• Milky1985 says:

        Yep it is a sexist term, can be used both positivly and negativly but still a sexist term. Problem is how PC do you go, all the way, just let a coupel of positive comments through, or full no gender differences to be mentioned at all.

        • Stellar Duck says:

          I think that’s my problem. I feel like we need to invent a new language to discuss these issues because as long as we don’t it’ll be all too easy for anyone to muddle up the discourse in case someone uses a term that is not neutral because said term is ingrained in the language one way or the other.

          I think there are some extremely important discussions to be had but I’ll bow out as the discourse is too savage and accusations is flying from all sides.

  31. Hezzy88 says:

    Uhhh generally women don’t tend to play video games and it’s scientifically proven that their hand and eye co-ordination skills are inferior to men’s

    • Kaira- says:

      Scientifically proven? Ooh, this gonna be good, gimme a sec, I’ll get some popcorn.

      Now, what are your sources for this claim? Don’t leave me hanging here.

      • Milky1985 says:

        Not sure you can say inferior or anything, you can say that the brain behaves differently with hand eye stuff between guys and girls.

        http://www.redorbit.com/news/health/899301/brain_study_finds_malefemale_differences_in_eyehand_coordination/

        Ther are apparently a bunch of studies that say that due to upbringing guys have better hand/eye in general, but I say apparently because most of the search links are to yahoo answers and ask.com where peopel are answering but not giving links and references.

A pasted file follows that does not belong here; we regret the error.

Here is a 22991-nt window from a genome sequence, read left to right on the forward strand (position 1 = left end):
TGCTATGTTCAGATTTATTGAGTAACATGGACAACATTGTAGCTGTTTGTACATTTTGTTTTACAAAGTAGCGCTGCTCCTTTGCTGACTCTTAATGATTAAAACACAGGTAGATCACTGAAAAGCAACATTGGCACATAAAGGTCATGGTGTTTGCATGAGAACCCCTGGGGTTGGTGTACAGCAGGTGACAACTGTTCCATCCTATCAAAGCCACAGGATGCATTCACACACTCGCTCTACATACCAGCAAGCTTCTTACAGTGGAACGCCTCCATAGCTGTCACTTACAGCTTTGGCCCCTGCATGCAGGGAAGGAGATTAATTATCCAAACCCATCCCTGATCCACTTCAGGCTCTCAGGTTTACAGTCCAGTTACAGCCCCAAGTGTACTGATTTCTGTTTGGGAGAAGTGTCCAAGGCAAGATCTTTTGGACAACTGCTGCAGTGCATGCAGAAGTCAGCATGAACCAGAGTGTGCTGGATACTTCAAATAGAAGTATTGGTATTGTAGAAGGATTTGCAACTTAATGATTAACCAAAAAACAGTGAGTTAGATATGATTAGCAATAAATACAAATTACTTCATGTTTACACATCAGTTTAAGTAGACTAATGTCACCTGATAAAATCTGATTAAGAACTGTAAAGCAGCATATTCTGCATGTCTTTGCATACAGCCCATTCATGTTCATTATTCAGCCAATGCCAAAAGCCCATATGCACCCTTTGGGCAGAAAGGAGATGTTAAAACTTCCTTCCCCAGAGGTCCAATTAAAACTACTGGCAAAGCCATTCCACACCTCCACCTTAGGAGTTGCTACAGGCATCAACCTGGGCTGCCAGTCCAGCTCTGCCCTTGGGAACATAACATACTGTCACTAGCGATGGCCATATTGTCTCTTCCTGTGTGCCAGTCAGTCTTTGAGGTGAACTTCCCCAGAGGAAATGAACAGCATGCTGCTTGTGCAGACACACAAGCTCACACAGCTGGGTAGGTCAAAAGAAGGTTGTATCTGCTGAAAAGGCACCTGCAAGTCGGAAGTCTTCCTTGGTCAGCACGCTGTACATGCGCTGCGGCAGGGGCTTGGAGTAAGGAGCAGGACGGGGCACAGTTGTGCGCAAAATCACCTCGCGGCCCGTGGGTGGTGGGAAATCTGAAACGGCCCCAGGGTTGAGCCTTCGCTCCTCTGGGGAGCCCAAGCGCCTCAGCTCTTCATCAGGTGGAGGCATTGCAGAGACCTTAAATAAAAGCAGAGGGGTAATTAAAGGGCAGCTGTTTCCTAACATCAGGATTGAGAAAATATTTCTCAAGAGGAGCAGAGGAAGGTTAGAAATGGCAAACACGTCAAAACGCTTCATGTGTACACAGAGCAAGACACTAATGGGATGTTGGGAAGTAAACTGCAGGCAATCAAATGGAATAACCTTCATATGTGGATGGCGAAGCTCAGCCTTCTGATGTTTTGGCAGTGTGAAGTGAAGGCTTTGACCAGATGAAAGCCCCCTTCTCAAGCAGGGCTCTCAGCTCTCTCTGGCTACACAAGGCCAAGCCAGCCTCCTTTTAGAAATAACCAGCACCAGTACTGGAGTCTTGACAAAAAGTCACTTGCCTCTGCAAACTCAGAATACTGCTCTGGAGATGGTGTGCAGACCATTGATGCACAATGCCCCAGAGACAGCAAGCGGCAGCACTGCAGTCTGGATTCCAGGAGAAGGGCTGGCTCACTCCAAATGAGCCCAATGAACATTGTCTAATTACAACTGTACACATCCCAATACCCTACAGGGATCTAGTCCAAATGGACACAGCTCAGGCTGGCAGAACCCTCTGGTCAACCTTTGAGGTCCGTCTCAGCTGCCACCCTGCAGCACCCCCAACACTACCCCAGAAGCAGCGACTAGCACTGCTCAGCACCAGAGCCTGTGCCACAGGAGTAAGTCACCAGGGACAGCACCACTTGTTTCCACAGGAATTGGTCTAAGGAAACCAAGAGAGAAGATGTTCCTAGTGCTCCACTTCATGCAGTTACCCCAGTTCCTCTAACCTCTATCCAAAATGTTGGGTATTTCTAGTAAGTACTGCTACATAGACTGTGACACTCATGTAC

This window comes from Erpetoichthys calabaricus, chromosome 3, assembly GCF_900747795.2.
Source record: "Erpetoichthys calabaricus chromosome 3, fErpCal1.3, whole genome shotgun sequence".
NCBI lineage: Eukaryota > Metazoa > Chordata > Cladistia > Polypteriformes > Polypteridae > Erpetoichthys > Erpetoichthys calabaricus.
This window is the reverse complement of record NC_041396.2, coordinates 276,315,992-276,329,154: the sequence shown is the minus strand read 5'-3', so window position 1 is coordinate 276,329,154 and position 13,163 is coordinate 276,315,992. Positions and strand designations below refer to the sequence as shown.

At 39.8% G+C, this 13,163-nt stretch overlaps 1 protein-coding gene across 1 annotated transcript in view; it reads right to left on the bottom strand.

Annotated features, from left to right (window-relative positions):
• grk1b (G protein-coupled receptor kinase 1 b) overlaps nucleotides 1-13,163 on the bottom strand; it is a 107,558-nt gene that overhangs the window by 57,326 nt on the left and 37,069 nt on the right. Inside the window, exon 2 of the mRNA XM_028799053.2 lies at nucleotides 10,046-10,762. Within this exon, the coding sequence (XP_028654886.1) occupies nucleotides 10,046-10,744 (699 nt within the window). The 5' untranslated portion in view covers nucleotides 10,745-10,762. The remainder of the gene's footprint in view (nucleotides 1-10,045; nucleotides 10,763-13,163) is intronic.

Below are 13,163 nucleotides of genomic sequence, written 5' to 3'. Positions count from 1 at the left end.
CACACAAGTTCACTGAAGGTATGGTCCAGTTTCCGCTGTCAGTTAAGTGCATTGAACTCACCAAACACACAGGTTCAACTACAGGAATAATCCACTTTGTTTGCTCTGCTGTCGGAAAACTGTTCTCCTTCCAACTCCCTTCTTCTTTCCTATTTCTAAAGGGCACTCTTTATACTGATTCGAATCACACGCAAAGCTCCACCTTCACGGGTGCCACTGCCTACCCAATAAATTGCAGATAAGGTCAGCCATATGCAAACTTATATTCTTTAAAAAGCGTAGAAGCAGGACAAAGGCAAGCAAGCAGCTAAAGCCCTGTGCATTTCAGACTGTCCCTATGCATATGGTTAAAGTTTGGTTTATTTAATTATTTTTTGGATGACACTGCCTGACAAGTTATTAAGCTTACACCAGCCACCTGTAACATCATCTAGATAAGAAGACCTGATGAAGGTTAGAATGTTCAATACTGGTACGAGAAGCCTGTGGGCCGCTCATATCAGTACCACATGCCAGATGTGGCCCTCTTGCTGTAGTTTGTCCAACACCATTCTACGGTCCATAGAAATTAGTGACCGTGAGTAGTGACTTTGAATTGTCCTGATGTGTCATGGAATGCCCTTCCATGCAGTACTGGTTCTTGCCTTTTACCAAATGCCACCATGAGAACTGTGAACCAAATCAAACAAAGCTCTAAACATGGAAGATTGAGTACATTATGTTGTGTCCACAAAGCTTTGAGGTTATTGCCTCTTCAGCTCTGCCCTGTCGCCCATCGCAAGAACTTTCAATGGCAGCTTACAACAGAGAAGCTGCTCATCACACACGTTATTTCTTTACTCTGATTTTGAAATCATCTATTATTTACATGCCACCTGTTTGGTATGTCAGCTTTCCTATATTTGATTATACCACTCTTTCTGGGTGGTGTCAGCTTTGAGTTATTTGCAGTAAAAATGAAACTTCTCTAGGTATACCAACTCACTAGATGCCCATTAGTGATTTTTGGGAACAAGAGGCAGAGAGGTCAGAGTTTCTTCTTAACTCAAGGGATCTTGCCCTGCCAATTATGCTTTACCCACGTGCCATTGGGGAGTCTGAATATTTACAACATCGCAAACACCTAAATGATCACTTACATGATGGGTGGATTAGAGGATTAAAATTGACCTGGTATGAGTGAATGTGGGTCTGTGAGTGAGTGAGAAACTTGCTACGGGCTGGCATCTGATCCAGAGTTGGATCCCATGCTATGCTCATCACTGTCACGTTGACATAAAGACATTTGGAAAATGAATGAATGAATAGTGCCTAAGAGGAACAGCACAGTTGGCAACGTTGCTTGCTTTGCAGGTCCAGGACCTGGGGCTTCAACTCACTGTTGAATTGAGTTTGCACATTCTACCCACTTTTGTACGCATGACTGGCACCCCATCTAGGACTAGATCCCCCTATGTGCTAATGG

I did find however something here – http://www.ncbi.nlm.nih.gov/pubmed/8337069 looks like from the US medical resarch people that deos say that women have slower reaction to the finger tapping test, but faster reactions in a different type of test. Not sure how accurate or unbiased it is however, and no clue what the tests are not being a science person :P

      • Unaco says:

        It’s an old one, and it does focus on children, but THIS does show a difference in motor proficiency for both gender and race…

        “Gross motor proficiency of 111 children of a suburban school system and 69 from an urban elementary school was evaluated. African-American children were significantly faster and more agile than the white children; scores for African-American boys were significantly higher than those for all girls, and scores in strength for white boys were significantly higher than those for all girls. White boys had significantly higher scores on hand-eye coordination than all other children but no significant difference on balance among groups was noted.”